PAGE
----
Wednesday, September 29, 2010

Agile Software Development as a Metaphor

An agile ninja

Software development has undergone a revolution in the last decade.  The formal software engineering method consists of the following steps:
  • Requirements: figuring out what the customer wants
  • Design: specifying on paper how the software should be built
  • Implementation: writing the software in a programming language
  • Testing: running tests to ensure the software acts as specified
  • Documentation: explaining how to use the software
  • Deployment: selling or installing the software
  • Maintenance: providing bug fixes as necessary
In the classic waterfall model, these steps are done one at a time.  Each step can be quite lengthy, and the final product is usually not ready until months have passed.  In particular, the requirements are considered to be almost a contract -- they cannot be changed once they have been formalized, because the design depends upon them.  Changing requirements means restarting the software design process.  The waterfall model is analogous to a samurai -- fighting is only allowed under strict rules that govern the fighter's code of conduct.
Agile software development is akin to a ninja -- flexible to the point of meeting customer needs, regardless of the methods necessary.  In agile development, a team meets regularly with the customer to flesh out requirements.  The team usually starts writing code to meet these requirements right away, and shows early versions to the customer to get feedback.  The developers and customers work in a tight collaboration, repeatedly revising requirements and software prototypes until the final version is ready.  The main phases of software development -- implementation, testing and documentation -- are tightly integrated and focused on delivering smaller, incremental pieces rather than the entire project at once.

Agile development is a great metaphor for how you should approach your education in a digital world.  Release your thoughts early and often.  Talk to your peers and mentors to get feedback regularly, rather than waiting until the end of a finished product.  Work in collaborative teams rather than solo.  Integrate your research, writing, and reflection into smaller chunks (a few paragraphs) rather than treating these as separate steps toward a larger whole (an essay). Iterate repeatedly until the project is polished into a final version.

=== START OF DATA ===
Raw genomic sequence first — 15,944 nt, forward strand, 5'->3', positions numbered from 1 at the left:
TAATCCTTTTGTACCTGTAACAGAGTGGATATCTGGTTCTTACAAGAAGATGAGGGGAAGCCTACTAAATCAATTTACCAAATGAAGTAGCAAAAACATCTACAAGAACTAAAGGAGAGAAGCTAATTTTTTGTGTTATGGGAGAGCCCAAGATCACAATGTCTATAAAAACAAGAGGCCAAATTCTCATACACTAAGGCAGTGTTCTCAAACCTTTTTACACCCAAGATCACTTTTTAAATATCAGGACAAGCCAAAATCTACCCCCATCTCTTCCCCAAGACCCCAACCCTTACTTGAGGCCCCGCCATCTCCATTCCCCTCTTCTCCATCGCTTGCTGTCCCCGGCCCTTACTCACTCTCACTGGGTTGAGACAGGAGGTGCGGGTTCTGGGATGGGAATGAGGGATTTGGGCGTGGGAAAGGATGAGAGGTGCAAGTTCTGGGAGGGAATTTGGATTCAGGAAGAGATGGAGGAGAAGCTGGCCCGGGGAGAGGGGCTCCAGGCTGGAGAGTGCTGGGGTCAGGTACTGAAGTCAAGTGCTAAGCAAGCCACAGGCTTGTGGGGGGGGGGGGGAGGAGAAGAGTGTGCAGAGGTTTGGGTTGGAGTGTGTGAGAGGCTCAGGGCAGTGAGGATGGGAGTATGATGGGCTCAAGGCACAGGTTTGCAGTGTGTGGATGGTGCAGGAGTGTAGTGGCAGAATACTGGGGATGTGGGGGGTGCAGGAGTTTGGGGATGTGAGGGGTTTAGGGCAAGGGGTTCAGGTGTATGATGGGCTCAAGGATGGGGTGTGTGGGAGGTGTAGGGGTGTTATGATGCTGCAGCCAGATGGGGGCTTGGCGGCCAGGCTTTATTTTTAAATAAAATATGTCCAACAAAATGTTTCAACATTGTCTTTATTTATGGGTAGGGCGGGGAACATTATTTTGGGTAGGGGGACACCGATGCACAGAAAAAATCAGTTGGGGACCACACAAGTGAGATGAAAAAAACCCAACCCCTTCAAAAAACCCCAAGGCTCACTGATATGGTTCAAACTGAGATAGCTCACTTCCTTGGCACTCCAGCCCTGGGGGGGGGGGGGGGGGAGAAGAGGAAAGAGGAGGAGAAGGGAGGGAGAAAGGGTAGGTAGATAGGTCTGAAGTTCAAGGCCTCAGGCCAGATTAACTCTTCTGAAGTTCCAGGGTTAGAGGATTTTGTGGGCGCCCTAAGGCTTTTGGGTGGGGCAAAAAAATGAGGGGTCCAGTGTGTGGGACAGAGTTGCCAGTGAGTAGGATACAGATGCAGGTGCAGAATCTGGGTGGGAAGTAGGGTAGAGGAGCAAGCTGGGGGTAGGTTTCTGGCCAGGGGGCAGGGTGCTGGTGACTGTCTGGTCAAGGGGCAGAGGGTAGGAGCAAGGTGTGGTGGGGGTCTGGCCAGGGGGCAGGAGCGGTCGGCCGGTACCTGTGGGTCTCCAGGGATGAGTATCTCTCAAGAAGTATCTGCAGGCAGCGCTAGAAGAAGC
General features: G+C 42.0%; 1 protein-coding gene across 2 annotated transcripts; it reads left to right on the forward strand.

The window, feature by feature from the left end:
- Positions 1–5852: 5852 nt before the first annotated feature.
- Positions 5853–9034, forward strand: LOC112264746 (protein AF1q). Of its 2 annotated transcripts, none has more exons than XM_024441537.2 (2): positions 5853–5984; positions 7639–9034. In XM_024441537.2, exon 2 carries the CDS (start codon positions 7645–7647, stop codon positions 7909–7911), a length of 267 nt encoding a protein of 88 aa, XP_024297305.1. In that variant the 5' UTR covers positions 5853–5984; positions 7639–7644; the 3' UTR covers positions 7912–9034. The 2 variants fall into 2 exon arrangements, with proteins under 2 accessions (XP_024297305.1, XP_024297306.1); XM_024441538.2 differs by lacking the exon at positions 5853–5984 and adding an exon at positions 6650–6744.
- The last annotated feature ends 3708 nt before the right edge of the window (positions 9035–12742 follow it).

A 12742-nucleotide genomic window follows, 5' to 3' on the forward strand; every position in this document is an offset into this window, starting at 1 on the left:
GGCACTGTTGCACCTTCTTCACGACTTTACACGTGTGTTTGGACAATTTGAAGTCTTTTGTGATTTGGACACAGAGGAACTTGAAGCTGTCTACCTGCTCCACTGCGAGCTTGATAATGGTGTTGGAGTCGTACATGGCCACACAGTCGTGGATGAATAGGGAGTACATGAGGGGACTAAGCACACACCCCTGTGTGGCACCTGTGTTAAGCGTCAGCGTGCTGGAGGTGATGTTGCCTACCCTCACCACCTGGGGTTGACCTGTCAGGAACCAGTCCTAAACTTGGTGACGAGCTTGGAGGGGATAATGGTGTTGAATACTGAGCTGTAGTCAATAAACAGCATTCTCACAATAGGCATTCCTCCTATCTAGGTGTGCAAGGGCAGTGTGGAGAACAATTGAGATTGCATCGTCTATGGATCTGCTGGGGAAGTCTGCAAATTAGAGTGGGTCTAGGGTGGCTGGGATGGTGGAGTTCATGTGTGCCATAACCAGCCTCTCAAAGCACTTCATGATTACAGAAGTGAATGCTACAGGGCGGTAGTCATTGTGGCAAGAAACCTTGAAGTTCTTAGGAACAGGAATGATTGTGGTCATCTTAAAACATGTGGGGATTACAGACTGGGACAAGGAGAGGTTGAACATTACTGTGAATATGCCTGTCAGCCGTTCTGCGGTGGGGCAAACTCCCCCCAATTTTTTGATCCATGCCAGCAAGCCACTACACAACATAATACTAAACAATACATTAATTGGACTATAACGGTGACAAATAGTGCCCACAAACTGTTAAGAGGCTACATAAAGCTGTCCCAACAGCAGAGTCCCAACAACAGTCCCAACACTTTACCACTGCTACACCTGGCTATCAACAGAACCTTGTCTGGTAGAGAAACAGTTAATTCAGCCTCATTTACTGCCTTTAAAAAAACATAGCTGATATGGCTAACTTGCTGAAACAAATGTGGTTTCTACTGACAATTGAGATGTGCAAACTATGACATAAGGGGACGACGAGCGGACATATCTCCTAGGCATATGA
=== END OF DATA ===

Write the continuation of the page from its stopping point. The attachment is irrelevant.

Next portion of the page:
In what other areas can you apply this metaphor?


Kevin said...

Very interesting ideas on education. Learning this way gives you the ability to change ideas and revise ideas multiple times, and continue learning. Other than just producing a finished product, and deeming it "finished" and never looking at it again. It really is a different view of education, though the idea has been voiced before: you can never stop learning.

Jake C said...

this is actually supposed to go on the post about Locke and the internet but it wont let me post a comment so here it is: i had no idea that the internet had such a hierarchy of organizations controlling and running it. the one that i found most interesting was ICANN. i had never even heard of it before. but when we talked about it in class yesterday i thought immediately of what locke wrote in his paper "of civil government". he said something like we give up our natural freedom to the government in order that they will protect us and our property in return. i guess ICANN is like the internet government. i give up some of my internet naming and administration rights in order that i dont have to deal with all the pain and liabilities of the internet. i know i wouldn't want to have to deal with all the troubles of the internet so i give up some of my internet freedoms so they deal with them.

Andrew said...
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Andrew said...

I think this idea of Agile development should go to university professors (not necessarily those who are teaching this class). Some teachers give us a "finished" product - a lecture with fixed and ridged PowerPoint slides and they don't seem to look up at their students, ask, and see if they are understanding. Just as you mention our learning should be fluid and agile, teaching should be just as or more agile to make sure that students are successfully grasping the concepts they are teaching. See: The Last Wagon

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